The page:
This blog is for everyone who uses words.

The ordinary-sized words are for everyone, but the big ones are especially for children.

Monday, 1 May 2017

Spot the Frippet: something psittacine.

Psittacine (you don't say the p) means to do with, or resembling, a parrot.

(Parrots here includes budgies, cockatoos and macaws etc.)

But what resembles a parrot apart from a parrot?

Disappointed British footballers are often said to be as sick as a parrot, so I suppose they're suffering from psittacine levels of nausea or chagrin.

Parrots are also famous for repeating themselves, and there are plenty of people around who exhibit psittacine levels of that.

Then parrots are said to mummify in death, and though I doubt if many of us have access to actual mummies, but you might find something similar to one hiding at the back of the vegetable rack.

And is that ear-splitting screech a real parrot, or is it coming from your local playground?

Of course parrots are celebrated, more happily, for their gorgeous colours. Look out for someone in scarlet:

File:Copan birds and wildlife-Scarlet Macaw (6995983203).jpg
scarlet macaw, photo by Murray Foubister

 electric blue:

File:Hyacinth Macaw (Anodorhynchus hyacinthinus) (27569556513).jpg
hyacinthine macaw, photo by Bernard DUPONT

lime green:

File:Thick-billed Parrot 2.jpg
thick-billed parrot, photo by Ltshears

or the sunniest yellow:

Neophema chrysogaster male - Melaleuca.jpg
orange-bellied parrot, photo by JJ Harrison (

And that's not even the only way a person can resemble a parrot:

File:Cool Mohawk - Flickr - Gexon.jpg
photo by Gexon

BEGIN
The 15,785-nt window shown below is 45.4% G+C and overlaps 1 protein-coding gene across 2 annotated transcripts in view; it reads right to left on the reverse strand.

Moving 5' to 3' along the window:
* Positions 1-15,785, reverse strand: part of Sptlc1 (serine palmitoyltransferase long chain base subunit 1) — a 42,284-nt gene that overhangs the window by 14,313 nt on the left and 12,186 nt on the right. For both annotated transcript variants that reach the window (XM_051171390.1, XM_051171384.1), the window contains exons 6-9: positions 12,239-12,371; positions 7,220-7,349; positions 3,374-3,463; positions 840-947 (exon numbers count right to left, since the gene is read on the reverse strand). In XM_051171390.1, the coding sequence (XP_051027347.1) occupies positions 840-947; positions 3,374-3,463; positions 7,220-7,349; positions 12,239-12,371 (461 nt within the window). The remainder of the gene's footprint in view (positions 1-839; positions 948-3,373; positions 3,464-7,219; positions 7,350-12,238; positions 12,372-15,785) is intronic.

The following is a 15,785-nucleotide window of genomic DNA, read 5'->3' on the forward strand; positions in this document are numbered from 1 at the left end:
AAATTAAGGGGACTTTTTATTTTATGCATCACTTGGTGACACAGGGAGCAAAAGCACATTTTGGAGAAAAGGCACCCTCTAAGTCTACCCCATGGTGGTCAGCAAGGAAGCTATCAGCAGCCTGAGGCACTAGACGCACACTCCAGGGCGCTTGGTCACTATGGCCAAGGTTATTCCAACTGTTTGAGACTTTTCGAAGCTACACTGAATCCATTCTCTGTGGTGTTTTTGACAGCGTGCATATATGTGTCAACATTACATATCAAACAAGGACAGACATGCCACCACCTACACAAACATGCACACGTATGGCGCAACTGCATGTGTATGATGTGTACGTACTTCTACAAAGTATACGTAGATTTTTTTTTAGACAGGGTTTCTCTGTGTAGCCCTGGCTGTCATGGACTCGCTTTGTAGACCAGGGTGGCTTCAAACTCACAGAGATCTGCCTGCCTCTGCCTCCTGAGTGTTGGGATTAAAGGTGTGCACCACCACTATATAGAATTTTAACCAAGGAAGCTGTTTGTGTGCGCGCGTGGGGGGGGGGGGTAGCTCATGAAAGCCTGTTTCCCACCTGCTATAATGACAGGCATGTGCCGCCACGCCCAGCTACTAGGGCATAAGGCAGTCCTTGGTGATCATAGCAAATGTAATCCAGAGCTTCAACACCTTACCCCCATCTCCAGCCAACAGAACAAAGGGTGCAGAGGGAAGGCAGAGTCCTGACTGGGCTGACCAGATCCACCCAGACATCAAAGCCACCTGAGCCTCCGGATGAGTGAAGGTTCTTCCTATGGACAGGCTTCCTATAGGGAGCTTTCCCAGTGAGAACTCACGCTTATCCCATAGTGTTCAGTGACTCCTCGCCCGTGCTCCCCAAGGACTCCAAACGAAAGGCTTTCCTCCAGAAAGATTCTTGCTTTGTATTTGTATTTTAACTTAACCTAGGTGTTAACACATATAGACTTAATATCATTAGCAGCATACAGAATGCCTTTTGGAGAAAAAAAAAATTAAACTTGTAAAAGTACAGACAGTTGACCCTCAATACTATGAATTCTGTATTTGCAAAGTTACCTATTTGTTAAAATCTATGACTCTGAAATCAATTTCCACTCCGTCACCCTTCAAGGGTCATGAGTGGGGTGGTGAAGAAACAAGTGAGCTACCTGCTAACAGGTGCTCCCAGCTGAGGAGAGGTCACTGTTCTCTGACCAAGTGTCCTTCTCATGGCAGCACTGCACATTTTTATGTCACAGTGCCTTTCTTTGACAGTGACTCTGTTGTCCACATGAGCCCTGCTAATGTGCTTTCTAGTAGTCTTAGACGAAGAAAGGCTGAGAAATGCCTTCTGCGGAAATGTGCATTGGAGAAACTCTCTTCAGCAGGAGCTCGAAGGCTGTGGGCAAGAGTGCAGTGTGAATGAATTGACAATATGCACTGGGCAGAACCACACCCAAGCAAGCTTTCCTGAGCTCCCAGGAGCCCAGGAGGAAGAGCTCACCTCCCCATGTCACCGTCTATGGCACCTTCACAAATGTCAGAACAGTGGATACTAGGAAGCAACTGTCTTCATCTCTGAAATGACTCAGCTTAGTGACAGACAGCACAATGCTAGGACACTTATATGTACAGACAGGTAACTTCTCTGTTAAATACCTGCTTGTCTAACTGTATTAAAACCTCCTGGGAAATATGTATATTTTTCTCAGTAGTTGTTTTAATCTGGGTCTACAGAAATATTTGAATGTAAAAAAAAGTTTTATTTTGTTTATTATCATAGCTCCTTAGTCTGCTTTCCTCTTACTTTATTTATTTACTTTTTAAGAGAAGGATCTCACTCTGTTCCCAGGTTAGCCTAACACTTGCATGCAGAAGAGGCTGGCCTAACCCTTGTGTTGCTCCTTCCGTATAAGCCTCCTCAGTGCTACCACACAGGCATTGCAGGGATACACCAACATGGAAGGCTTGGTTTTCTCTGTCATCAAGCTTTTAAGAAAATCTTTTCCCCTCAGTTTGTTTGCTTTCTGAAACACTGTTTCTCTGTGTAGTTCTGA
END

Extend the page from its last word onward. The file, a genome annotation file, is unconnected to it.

And that's not to mention noses...

Spot the Frippet: something psittacine. This word comes from the Latin psittacus, parrot.

Sunday, 30 April 2017

Sunday Rest: skin. Word Not To Use Today.

'What an ugly word skin is,' says Lord Peter Wimsey, in Dorothy L Sayer's book Have His Carcase.

He's right, you know.

Word Not To Use Today: skin. This word has been ugly for a long time. The Old English form was scinn and the Old Norse skinn.

File:Ivatan Old Woman.jpg
Eight five year old (and I think very beautiful) Ivatan (Filipino) woman. Photo by Anne Jimenes

Saturday, 29 April 2017

Ithaka by Constantine P Cavafy

Robert Louis Stevenson said 'to travel hopefully is a better thing than to arrive, and the true success is to labour'

It's a bit grim when you see the whole quotation, isn't it?

Luckily Constantine P Cavafy, in his short poem Ithaka (or Ithaca, if you like: I know it rouses strong passions either way), has a richer take on the idea of travel.

You can read the whole text HERE (and I do recommend it) but here is one stanza, translated from the original Greek by Edmund Keeley and Philip Sherrard.

Hope the voyage is a long one,
May there be a summer morning when,
With what pleasure, what joy,
you come into harbors seen for the first time;
may you stop at Phoenician trading stations
to buy fine things
mother of pearl and coral, amber and ebony,
sensual perfume of every kind -
as many sensual perfumes as you can;
and may you visit many Egyptian cities
to gather stores of knowledge from their scholars.


Oh, the delicate glory of that shower of blessings! 

May they fall around you, too.

Word To Use Today: voyage. This word comes from the Old French veiage, from the Latin viāticum, food for travelling, from via, road.

Friday, 28 April 2017

Word To Use Today: spelk

Here's a fierce little word to give us comfort in adversity.


There's a fair bit of anger built into the word, which is just as it should be because a spelk is a splinter of wood.

Ow! I've got a spelk!

It's mostly used in Scotland and Northern England, but I'm sure no one will mind the rest of us borrowing it.

Word To Use Today: spelk. This word comes from the Old English spelc, which was a surgical splint.

If you're an astronaut then spelk also means pieces of reinforced plastic fabric too short to be any use.

Thursday, 27 April 2017

International World Day: a rant.

Did you know that March 25 was World Malaria Day?